‘So you see, the story is not quite as you were told’ – Maleficent (2014) review

You can always rely on Disney to twist something around and change the tale just when you think that you know the whole story. Before they started concentrating on live action remakes of their animated classics, Disney took one of those classics and turned it on it’s head, creating Maleficent, a completely new take on the story of Sleeping Beauty. Starring Angelina Jolie, Maleficent tells the origin story of the iconic Disney villain, showing how a betrayal in her youth led her to curse the princess Aurora and how she discovered the real meaning of true loves kiss.

We all may know the story of the princess who falls into a powerful sleep at the prick of her finger, but this film retells the tale. We see Maleficent as a child, growing up peacefully in a magical land until her homeland is invaded and she is left broken hearted by a young man, turning her into the villain we all know. Years later, she decides to get revenge by cursing his new born daughter. What follows is a voyage of discovery as Maleficent learns about what really matters as she realises what is needed to unite her magical land with the neighbouring world that once tried to destroy it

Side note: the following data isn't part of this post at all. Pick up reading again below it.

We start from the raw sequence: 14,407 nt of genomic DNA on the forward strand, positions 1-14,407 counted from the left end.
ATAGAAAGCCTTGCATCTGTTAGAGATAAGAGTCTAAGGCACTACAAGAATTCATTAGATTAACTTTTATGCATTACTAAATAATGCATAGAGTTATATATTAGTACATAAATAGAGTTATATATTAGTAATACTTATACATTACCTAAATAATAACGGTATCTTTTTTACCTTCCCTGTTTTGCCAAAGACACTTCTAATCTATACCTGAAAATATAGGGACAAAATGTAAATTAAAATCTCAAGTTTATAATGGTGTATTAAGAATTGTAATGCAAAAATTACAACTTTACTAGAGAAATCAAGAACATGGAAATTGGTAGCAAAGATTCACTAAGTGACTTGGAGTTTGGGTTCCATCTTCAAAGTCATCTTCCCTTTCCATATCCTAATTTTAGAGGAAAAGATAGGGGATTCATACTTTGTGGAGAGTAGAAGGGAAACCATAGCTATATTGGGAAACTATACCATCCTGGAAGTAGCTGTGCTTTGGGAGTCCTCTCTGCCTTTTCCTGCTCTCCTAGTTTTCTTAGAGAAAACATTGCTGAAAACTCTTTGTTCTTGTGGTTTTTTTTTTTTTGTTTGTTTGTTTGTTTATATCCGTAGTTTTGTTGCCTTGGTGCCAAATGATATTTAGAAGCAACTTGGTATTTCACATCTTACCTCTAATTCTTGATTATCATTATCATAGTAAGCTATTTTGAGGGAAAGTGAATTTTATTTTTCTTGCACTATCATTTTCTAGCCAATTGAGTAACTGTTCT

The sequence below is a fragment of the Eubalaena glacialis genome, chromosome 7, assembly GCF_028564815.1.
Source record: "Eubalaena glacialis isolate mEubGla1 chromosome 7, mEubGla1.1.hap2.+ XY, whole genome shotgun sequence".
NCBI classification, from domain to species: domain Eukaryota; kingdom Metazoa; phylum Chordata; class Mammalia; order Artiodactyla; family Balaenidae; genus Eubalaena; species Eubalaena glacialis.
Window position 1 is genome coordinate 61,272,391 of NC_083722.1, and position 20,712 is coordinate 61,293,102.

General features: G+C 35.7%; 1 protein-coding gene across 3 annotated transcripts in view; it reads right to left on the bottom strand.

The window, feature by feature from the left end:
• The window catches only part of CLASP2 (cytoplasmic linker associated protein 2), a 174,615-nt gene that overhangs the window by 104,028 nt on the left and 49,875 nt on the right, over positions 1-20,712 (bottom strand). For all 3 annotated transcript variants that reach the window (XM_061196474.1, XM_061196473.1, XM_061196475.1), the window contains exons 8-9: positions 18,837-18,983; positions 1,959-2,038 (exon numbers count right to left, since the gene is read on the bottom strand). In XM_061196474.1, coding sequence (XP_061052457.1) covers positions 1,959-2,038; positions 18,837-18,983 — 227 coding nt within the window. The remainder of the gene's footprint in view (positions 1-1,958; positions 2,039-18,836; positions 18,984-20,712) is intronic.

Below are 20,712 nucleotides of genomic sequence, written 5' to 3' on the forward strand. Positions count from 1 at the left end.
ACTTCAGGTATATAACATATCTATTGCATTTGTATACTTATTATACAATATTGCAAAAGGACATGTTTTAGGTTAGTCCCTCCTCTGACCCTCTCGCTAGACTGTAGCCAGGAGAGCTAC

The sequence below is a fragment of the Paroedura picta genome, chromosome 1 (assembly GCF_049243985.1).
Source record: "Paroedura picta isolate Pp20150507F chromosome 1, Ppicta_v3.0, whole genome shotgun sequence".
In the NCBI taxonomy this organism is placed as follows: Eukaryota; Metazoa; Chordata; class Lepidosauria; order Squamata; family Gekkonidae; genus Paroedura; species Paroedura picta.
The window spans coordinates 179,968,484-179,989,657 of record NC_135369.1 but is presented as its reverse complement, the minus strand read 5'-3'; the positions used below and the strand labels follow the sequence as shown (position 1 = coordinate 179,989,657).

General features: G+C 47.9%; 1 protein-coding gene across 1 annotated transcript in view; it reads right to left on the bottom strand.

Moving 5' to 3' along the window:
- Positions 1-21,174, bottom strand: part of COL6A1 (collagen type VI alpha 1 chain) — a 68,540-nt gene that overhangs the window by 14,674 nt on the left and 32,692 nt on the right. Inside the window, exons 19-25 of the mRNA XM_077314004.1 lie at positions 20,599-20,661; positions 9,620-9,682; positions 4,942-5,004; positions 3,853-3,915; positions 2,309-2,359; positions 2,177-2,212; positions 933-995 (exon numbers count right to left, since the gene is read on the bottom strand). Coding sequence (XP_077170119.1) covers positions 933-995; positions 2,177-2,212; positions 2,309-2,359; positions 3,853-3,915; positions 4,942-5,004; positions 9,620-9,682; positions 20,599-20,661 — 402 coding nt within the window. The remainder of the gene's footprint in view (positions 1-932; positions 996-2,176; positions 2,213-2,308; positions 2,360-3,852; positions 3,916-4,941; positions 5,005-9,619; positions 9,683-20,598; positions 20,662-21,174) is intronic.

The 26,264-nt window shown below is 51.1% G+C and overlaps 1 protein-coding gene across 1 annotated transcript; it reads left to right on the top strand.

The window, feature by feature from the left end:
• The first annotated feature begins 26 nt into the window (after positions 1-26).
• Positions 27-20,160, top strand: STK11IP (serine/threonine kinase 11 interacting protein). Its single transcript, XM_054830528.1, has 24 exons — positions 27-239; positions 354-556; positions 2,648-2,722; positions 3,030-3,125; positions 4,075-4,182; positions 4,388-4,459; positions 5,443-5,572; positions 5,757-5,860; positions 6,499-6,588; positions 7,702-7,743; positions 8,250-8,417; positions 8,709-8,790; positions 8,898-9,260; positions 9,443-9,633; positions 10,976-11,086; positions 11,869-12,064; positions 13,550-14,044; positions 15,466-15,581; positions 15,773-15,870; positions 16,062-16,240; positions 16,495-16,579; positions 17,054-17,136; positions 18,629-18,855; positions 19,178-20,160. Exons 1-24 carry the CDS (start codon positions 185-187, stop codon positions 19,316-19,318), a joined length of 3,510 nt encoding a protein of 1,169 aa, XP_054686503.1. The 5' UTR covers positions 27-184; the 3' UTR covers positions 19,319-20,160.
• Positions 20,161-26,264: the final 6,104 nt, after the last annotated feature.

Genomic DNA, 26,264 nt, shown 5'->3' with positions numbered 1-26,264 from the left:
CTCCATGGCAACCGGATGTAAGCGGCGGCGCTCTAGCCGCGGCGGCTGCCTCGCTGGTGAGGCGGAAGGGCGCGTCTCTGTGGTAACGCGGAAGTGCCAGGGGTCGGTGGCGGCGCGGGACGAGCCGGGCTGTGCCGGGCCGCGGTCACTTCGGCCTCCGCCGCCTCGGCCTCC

As Maleficent, Jolie is both believable and commanding. The costumes and makeup are true to the animated character, with Jolie bringing her to life in a way that strangely makes you both love and hate her. It’s amazing what an added backstory can do, introducing reasons for everything that Maleficent does, whether it be bad or good. Elle Fanning plays Aurora, raised by fairies pretending to be human and constantly enchanted by any glimpse of wonder and magic that she can find. She is open hearted and trusting, unafraid of Maleficent and loving to all.

Lesley Manville, Juno Temple and Imelda Staunton add a lovely element of comedy as Flittle, Thistletwit and Knotgrass, the three fairies assigned to raise Aurora in secret. Using Human disguises, they suddenly have to adapt to a life without magic, all while trying to raise the princess who only ever wants to explore the world around her. Their chemistry is natural, allowing the comedy to flow along nicely without feeling forced.

Whilst the film may feel a little stretched out in places, and some of the early scenes are so dark that you can only just see what is going on, overall Maleficent is an enjoyable fantasy which proves pleasing family viewing. It’s interesting to see such a well known fairy tale told from a different point of view, giving it a completely new twist on the norm. That being said, the story could appear a little far fetched to those who loved the original sleeping beauty story, but each to their own.

Leave a Reply

Your email address will not be published. Required fields are marked *